About the Author:
Robert D. Sollars has three published books and one on the way, all involving security or customer service. He is in the process of finishing his first novel. Check out his books at https://www.dldbooks.com/robertdsollars/ .
5. THE HANDLER’S CORNER: Living and Working with Guide Dogs
by Ann Chiappetta, M.S.
There are many times dogs bring people together. We hear about it thanks to social media and the news media. It’s even more satisfying when positive stories involving our guide dogs are shared. I thought I would share one example.
I met a female veteran while running a service dog workshop. She attended the workshop because she was interested in obtaining a guide dog. She had been slowly losing her vision, and because she was a dog lover and had owned many dogs over the years, she was asking some complex questions. The guide dog instructor and I spoke with her. A few months later, I met her and the admissions director at Guiding Eyes for the Blind for a private tour.
We stayed in touch. I followed her progress through the application and the interview. I had last spoken to her with the good news that she was just waiting on a class date for training.
Then I was dismissed from the veterans’ center, and I was not allowed to take any of her contact information upon leaving. I worried about losing touch. Two weeks ago, I got a call from her. She was in class training with her first guide dog. I was so happy that I wanted to jump for joy. She invited me to the graduation and lunch as a way to thank me.
I hung up, tears of joy for her brimming in my eyes. Being able to share the beauty and joy of working with a guide dog is helping my friend to get her life back on track, and it’s all because of people and organizations like Guiding Eyes for the Blind helping others like my friend. I’m so grateful to have been part of it and can’t wait to give her a big hug when we meet tomorrow.
“Making meaningful connections with others through writing.”
Ann Chiappetta’s three books of nonfiction, poetry, and essays are available from multiple e-book sellers and in print. Her two books Upwelling: Poems (2016) and Follow Your Dog: A Story of Love and Trust (2017) are also available as audiobooks from Audible.com. Information about her fourth book, which was just published, is below, in Authors’ Corner. The title is A String of Stories: From the Heart to the Future.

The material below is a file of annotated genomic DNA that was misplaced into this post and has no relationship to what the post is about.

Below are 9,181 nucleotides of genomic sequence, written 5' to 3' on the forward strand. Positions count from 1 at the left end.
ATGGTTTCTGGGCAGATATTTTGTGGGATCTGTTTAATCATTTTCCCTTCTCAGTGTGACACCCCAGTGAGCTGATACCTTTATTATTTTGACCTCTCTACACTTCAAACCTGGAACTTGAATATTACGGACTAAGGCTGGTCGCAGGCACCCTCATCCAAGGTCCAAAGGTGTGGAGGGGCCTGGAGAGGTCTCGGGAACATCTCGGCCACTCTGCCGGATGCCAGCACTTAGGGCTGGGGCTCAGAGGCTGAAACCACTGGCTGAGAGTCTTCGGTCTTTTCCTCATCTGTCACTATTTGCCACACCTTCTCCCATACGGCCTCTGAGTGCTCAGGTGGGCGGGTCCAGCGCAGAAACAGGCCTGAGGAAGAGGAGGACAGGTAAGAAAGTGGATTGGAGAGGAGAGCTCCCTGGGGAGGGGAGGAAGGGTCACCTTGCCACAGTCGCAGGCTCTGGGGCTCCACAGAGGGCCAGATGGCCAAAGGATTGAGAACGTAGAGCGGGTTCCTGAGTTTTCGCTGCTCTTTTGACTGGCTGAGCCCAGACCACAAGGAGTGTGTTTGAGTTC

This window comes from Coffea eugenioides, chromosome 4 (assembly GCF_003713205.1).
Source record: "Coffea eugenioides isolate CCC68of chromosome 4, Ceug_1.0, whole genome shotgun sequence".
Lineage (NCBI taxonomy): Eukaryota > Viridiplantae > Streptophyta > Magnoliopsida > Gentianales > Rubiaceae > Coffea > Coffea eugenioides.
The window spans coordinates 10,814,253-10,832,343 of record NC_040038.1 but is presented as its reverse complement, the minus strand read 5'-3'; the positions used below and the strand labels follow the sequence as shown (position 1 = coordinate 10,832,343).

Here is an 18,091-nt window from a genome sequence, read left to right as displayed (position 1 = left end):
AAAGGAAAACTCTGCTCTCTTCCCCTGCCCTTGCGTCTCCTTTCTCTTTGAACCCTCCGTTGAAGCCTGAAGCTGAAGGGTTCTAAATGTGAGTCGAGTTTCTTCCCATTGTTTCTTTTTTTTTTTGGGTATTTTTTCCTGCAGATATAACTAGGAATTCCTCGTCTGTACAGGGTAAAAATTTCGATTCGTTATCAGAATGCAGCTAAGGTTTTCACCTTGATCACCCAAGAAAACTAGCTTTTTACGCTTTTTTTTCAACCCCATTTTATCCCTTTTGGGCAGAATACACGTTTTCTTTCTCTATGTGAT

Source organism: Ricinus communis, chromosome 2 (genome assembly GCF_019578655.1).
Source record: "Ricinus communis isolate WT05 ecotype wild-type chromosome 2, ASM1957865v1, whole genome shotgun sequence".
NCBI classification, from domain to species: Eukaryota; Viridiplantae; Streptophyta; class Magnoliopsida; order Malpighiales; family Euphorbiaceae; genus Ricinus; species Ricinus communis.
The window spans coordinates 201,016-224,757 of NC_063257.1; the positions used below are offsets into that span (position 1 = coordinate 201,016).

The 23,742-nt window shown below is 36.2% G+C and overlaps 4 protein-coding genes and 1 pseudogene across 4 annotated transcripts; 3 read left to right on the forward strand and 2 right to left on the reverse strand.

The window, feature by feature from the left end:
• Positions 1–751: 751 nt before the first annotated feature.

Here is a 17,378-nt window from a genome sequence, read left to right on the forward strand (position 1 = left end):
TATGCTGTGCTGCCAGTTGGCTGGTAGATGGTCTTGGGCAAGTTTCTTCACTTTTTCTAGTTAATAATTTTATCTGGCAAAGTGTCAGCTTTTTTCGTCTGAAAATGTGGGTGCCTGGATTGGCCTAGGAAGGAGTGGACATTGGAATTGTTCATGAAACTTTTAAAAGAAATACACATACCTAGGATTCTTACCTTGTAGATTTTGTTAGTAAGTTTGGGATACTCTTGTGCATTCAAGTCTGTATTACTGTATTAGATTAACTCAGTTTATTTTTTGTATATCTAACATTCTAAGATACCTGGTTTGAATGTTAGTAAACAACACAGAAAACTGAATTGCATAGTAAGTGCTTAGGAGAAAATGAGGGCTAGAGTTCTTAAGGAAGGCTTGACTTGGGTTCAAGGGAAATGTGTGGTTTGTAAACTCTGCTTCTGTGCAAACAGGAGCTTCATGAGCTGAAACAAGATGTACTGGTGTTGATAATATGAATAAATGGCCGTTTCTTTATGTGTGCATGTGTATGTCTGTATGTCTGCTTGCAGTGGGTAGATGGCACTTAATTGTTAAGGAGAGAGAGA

To learn more about Ann, go to her website, www.annchiappetta.com, or her blog, www.thought-wheel.com .
Her book-related website is https://www.dldbooks.com/annchiappetta .
6. AUTHORS’ CORNER
A. A VERY SPECIAL HOUSE
A novella by Canadian author Thea Ramsay
C 2018 / In e–book ($2.99) and print ($7.50) on Amazon
Full details of this and the author’s other publications, which are a novel and a short story: https://www.dldbooks.com/thearamsay/
Review by Leonore H. Dvorkin
Part ghost story, part psychological puzzle, and totally terrific, A Very Special House will no doubt haunt your memory for a long time to come. The evocation of the atmosphere of both Maui and the special "honey house" that resides there is superb. Unusual and striking are the author's mentions of various beloved smells: of flowers, rain, wood, new paper, new pencils, food, and more. As a fellow writer, I have to say that this novella features some of the best and most realistic dialogue I've ever read. Throughout the book, the reader is borne along on alternating waves of memory and wishing, of what was and what was longed for. The surprise ending is deeply gratifying. Don't miss this compact masterpiece by a very talented author!
B. TIME FOR SHERLOCK HOLMES
by David Dvorkin
Originally published by Dodd, Mead in hardcover in 1983. Released as a new, high-quality hardcover from IngramSpark in 2020. Also in paperback, e-book, and audio. For sale in all formats on Amazon, Smashwords, Barnes and Noble, and multiple other buying sites. The e-book is text-to-speech enabled.
Full details and buying links: http://www.dvorkin.com/sh/
When Sherlock Holmes gives up the adventurous life of a consulting detective and retires to the Sussex countryside to raise bees, little does he or his old friend Dr. John Watson realize that their greatest adventure lies ahead—an adventure spanning centuries and extending across the solar system.
The future of civilization is at stake as Sherlock Holmes finds himself moving inexorably toward the final and most terrible confrontation with his ancient enemy, the time-jumping Napoleon of Crime, Professor Moriarty.
"A really wild one. ... So off the old pals go, into outer space, to save mankind again. Doyle to Wells to Dvorkin — nice triple play!" — New York Times Book Review
"Delightfully preposterous. ... Somewhere, Arthur Conan Doyle may be loving all of this. For us, it's a lot of fun."— The Arizona Republic
From various reviews on Amazon:
“One might think the master himself were alive and well and still chronicling the adventures of Holmes and Watson, so skillfully has David Dvorkin carried on the tradition. This beautifully crafted pastiche sticks faithfully to the language, flavor and attitude of the original stories.”
“Entertaining and easy to read.”
“I loved it.”
About the author:
David Dvorkin is the author of 29 published books, both fiction and nonfiction. Full details are on his website: http://www.dvorkin.com/ . He and his wife, the author and editor Leonore H. Dvorkin, have lived in Denver, Colorado since 1971. Together, they run DLD Books Editing and Self-Publishing Services: http://www.dldbooks.com/ .